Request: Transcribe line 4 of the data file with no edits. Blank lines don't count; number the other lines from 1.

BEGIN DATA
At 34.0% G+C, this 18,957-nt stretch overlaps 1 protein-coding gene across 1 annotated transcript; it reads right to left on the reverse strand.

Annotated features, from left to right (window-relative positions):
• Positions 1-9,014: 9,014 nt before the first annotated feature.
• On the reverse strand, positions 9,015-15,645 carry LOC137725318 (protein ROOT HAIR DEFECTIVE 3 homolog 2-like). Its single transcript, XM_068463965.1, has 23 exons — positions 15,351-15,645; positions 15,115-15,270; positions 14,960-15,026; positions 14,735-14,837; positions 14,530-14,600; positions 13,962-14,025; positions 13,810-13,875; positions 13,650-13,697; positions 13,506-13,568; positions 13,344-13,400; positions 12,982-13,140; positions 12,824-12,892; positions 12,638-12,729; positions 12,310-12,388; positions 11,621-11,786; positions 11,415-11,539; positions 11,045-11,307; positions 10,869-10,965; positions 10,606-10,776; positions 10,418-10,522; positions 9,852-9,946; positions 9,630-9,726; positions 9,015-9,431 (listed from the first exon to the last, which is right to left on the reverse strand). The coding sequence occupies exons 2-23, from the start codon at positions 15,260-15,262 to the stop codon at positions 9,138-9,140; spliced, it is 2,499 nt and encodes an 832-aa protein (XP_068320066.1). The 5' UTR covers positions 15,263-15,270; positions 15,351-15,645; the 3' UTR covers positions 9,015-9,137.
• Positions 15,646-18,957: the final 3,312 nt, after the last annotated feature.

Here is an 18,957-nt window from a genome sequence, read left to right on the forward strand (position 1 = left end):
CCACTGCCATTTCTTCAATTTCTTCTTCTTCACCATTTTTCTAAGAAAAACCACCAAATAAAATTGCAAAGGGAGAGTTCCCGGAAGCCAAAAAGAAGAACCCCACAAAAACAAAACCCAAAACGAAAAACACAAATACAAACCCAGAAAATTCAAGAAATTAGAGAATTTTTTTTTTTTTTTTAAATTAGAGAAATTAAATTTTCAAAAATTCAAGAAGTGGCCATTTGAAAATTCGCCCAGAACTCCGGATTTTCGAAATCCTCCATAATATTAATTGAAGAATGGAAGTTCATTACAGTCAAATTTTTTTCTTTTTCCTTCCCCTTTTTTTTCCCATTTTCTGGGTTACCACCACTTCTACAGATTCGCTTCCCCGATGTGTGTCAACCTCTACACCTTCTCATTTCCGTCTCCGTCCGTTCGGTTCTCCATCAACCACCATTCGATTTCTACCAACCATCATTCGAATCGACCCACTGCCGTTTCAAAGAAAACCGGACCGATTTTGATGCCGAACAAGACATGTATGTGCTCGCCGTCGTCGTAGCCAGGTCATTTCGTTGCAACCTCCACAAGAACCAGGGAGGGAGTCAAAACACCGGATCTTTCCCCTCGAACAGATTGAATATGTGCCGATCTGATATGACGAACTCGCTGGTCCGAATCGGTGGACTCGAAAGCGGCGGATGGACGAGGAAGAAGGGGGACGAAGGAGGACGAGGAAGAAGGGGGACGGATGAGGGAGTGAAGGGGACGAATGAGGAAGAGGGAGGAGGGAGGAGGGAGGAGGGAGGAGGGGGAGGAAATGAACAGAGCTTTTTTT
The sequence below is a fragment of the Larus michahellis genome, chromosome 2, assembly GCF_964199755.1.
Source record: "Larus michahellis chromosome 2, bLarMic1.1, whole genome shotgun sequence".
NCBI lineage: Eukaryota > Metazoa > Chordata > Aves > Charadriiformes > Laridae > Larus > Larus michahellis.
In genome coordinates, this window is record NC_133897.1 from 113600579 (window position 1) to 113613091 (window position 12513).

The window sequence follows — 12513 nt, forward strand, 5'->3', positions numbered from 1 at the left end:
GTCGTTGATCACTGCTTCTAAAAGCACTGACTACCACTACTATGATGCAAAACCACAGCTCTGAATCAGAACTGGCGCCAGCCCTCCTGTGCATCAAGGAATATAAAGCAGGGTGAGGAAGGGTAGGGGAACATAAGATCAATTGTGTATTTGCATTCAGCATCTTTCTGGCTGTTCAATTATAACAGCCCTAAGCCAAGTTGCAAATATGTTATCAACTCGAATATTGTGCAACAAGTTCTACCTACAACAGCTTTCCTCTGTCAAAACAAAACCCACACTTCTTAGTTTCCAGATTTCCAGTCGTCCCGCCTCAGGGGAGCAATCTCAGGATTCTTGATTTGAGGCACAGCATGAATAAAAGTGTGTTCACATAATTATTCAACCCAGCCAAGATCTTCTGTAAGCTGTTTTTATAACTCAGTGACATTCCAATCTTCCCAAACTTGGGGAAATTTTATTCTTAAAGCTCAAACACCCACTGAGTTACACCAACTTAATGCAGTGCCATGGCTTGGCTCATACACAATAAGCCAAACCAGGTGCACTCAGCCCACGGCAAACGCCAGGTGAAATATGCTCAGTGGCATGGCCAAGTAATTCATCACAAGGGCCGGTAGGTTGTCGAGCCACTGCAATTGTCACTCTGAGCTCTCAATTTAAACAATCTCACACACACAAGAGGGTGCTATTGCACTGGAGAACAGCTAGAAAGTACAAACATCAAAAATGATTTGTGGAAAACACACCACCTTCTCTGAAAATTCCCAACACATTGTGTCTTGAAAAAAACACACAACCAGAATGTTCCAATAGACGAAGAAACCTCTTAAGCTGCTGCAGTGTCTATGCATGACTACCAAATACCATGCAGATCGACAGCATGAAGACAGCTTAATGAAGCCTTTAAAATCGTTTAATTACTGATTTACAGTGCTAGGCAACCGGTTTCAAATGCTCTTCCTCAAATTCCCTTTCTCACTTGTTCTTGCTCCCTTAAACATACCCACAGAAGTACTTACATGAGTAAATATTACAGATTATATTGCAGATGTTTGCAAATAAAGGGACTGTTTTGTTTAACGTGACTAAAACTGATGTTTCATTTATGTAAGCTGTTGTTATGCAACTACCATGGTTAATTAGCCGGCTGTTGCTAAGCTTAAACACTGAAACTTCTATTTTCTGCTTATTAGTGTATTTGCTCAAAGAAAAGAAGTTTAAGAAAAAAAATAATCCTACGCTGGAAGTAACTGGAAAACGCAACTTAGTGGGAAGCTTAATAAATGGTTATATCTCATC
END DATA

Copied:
• On the reverse strand, positions 9,015-15,645 carry LOC137725318 (protein ROOT HAIR DEFECTIVE 3 homolog 2-like). Its single transcript, XM_068463965.1, has 23 exons — positions 15,351-15,645; positions 15,115-15,270; positions 14,960-15,026; positions 14,735-14,837; positions 14,530-14,600; positions 13,962-14,025; positions 13,810-13,875; positions 13,650-13,697; positions 13,506-13,568; positions 13,344-13,400; positions 12,982-13,140; positions 12,824-12,892; positions 12,638-12,729; positions 12,310-12,388; positions 11,621-11,786; positions 11,415-11,539; positions 11,045-11,307; positions 10,869-10,965; positions 10,606-10,776; positions 10,418-10,522; positions 9,852-9,946; positions 9,630-9,726; positions 9,015-9,431 (listed from the first exon to the last, which is right to left on the reverse strand). The coding sequence occupies exons 2-23, from the start codon at positions 15,260-15,262 to the stop codon at positions 9,138-9,140; spliced, it is 2,499 nt and encodes an 832-aa protein (XP_068320066.1). The 5' UTR covers positions 15,263-15,270; positions 15,351-15,645; the 3' UTR covers positions 9,015-9,137.